The inspiration for Freaky Friday, this book is about a Victorian man, Mr. Bultitude, and his son who accidentally change places. True to its subtitleThe inspiration for Freaky Friday, this book is about a Victorian man, Mr. Bultitude, and his son who accidentally change places. True to its subtitle "A Lesson to Fathers," the book is mostly concerned with how the father, having to cope with his son's life, grows and changes. One day, at the end of a term break, faced with his son not wanting to go back to the school, he rashly proclaims, "Perhaps you will believe me...when I tell you, old as I am and much as you envy me, I only wish, at this very moment, I could be a boy again, like you. Going back to school wouldn't make me unhappy, I can tell you." Ah, hubris. He just happens to be holding a stone from India, not knowing it's a wishing stone, and quick as you can say "I didn't mean it!" he's a boy on his way to boarding school. The boarding school is unpleasant (the food! Oh the horror of the food.), but what makes it truly terrible for Mr. Bultitude is the fact that while he looks like his son, he acts like his own pompous, grown-up, rigid, tattle-tale self, which doesn't endear him to anyone. He begins to make enemies the moment he gets on the train with the other kids on the way to the school. By the time he gets there, the tone is set. The book starts out as a light comedy, but becomes more serious and interesting as it goes. Mr. Bultitude makes absolutely no effort to fit in or make his own life easier:
"If it were not that it was so absolutely essential to the interest of this story, I think I should almost prefer to draw a veil over the sufferings of Mr. Bultitude during the rest of that unhappy week at Crichton House; but it would only be a false delicacy to do so. Things went worse and worse with him. The real Dick in his most objectionable moods could never have contrived to render himself one quarter so disliked and suspected as his substitute was by the whole school--masters and boys. It was in great measure his own fault too; for to an ordinary boy the life there would not have ahd any intolerable hardships, if it helf out no exceptional attractions. But he would not accommodate himself to circumstances..."
Instead, he tries to find opportunities to explain his situation, as though anyone would believe his story. Eventually, finding the situation more and more intolerable, he is left no option but to try to escape. When he finally manages to make it home to his family, he is a reformed man, one who can finally able to show love and kindness to his children.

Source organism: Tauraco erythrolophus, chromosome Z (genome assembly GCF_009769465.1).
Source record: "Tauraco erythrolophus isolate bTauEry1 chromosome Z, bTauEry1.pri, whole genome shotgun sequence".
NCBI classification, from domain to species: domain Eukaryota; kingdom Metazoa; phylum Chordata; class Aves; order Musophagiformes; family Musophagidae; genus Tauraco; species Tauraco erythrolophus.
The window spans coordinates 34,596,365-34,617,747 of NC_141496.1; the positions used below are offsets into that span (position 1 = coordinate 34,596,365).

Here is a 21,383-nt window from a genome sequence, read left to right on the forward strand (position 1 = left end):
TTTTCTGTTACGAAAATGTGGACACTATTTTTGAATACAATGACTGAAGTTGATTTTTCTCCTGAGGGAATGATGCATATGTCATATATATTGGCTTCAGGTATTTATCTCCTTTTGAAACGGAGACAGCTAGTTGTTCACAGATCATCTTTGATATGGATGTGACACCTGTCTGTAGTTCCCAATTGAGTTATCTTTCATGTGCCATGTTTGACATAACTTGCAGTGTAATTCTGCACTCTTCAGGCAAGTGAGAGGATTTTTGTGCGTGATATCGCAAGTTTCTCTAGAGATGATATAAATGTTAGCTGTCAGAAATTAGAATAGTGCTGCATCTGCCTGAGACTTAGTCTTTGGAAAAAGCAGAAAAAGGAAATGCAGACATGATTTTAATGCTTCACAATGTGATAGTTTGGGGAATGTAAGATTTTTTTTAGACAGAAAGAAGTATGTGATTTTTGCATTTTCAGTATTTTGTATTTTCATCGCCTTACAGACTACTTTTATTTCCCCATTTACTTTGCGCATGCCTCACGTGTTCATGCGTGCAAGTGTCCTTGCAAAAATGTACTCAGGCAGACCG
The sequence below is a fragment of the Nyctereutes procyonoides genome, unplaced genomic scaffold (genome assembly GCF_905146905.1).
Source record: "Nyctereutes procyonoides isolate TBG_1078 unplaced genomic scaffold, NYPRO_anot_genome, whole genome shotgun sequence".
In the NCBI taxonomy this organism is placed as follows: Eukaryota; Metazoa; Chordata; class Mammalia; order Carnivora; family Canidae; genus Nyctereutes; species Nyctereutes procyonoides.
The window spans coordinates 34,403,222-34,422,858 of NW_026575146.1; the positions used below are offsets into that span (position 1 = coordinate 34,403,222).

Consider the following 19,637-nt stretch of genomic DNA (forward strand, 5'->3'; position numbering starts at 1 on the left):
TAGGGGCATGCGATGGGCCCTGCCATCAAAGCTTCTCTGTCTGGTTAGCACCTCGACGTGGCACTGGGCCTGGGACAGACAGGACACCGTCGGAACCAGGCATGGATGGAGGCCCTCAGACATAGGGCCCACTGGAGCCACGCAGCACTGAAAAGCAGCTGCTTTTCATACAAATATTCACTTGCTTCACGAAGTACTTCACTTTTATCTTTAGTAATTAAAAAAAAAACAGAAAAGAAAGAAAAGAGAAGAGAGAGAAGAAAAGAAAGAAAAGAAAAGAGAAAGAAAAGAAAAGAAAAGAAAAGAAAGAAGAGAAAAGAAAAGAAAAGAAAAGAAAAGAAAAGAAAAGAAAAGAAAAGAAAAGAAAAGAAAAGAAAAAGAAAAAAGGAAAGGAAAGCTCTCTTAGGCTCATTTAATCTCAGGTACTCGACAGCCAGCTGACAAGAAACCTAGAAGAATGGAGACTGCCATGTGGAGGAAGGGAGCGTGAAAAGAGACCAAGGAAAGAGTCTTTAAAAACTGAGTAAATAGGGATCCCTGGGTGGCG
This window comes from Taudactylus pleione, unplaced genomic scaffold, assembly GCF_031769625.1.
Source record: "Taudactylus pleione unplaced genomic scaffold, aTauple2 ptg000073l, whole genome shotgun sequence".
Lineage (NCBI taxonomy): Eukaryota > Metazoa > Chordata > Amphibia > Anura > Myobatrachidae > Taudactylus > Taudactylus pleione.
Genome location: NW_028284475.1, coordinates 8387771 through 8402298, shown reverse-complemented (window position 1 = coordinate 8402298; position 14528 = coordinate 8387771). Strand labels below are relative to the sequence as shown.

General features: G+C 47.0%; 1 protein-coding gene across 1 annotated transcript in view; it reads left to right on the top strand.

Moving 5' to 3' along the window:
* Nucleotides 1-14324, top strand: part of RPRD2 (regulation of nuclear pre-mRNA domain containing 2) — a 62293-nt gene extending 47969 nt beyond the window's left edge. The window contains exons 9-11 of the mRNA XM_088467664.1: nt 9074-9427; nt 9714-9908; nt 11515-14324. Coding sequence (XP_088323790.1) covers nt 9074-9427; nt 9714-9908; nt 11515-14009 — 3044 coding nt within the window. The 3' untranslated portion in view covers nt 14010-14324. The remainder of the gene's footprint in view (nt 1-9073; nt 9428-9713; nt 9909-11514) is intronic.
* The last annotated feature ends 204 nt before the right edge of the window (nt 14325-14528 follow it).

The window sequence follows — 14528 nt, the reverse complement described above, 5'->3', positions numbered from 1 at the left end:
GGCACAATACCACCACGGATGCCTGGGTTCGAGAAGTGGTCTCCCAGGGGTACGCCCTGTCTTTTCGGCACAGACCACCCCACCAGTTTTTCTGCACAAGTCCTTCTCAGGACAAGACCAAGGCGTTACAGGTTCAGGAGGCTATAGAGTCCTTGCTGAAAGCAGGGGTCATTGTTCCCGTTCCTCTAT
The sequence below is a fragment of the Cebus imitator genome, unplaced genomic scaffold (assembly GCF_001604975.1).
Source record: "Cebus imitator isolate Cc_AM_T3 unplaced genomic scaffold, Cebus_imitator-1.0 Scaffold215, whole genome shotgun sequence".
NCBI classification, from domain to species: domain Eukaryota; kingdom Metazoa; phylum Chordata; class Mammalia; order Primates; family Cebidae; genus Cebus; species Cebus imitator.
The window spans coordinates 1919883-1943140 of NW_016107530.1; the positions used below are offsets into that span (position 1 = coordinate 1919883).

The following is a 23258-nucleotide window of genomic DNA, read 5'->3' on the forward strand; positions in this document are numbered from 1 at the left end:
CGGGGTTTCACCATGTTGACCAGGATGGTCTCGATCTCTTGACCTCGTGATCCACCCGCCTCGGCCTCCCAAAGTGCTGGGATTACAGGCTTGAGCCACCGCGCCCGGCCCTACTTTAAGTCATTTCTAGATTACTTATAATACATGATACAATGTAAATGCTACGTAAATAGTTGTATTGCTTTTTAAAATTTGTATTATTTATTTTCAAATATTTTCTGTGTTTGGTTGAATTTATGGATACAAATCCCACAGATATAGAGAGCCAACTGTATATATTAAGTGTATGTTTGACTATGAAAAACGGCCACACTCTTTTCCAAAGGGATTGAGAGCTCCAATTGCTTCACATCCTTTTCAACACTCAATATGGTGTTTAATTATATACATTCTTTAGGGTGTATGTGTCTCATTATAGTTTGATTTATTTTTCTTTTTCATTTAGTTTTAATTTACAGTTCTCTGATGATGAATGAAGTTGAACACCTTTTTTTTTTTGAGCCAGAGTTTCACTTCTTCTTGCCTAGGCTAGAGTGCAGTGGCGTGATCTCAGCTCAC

C. S. Lewis had this to say about the book: "I spoke just now of Vice Versa. Its popularity was surely due to something more than farce. It is the only truthful school story in existence. The machinery of the [wishing stone] really serves to bring out in their true colours (which would otherwise seem exaggerated) the sensations which every boy had on passing from the warmth and softness and dignity of his home life to the privations, the raw and sordid ugliness, of school." -- C.S. Lewis, Surprised by Joy, Ch 2....more
I knew the story of the Pied Piper as a kid, but I'd never read the Robert Browning text until I heard it used to great effect in the film The Sweet HI knew the story of the Pied Piper as a kid, but I'd never read the Robert Browning text until I heard it used to great effect in the film The Sweet Hereafter. I went right out and got myself a copy. Sadly, I didn't know my copy was "revised" from the Browning version and I need to get the real version at some point. Still, it is a wonderful poem, especially to read aloud. I read it aloud many times to my son when he was preschool age, just for the rhythm and the language. Then I read it aloud again when he was 9 or so and although he didn't remember it from earlier, he enjoyed it. We had been reading some fantasy books that referred to The Pipers Children, so it was good for him to find out what that meant. ...more
At page 75: Just getting into the book, but I have to wonder, as I did in the first book, Black Out, where the HELL is Willis's editor?? My gosh, if IAt page 75: Just getting into the book, but I have to wonder, as I did in the first book, Black Out, where the HELL is Willis's editor?? My gosh, if I have to read one more character wondering for the millionth time where the retrieval team is or whether they've changed history, I'm going to start crossing those parts out with a Sharpie. Someone needs to edit this down, even if it's me and I'm only editing this one public library copy.
Page 171: I'm done. The first book was pretty good, but I've ceased to care why they can't get back to their own time. Both volumes could have fit into one book if she'd had a disciplined editor. The tedium finally got too much for me. On to other books. ...more
I certainly wish I'd known that Blackout was book 1 of a pair. As I was nearing the end of this 491-page brick of a book, I kept wondering how on eartI certainly wish I'd known that Blackout was book 1 of a pair. As I was nearing the end of this 491-page brick of a book, I kept wondering how on earth she was going to resolve the mystery. Well she doesn't! No. It ends with a cliff-hanger and a smug little statement about being sure to check out the next installment, All Clear. Argh! 2 am and I'm having to scramble for my smart phone to put the next book on hold at the library. If I'd known, I would have checked out both at the same time. So let my experience be a cautionary tale for the next reader. That said, it was a fun book, a page-turner. I did have to finally write down all the characters and which time they were in. It was pretty confusing at first, especially since some of them go by different names when they time-travel. As always, Willis does a great job with what is a hackneyed SF device. Can't wait to get the next one!...more
Pretty dark rendition of Perrault's already-dark French fairy tale about incest called "Donkeyskin." I read this in my 20s and still remember it, butPretty dark rendition of Perrault's already-dark French fairy tale about incest called "Donkeyskin." I read this in my 20s and still remember it, but I didn't really like it. ...more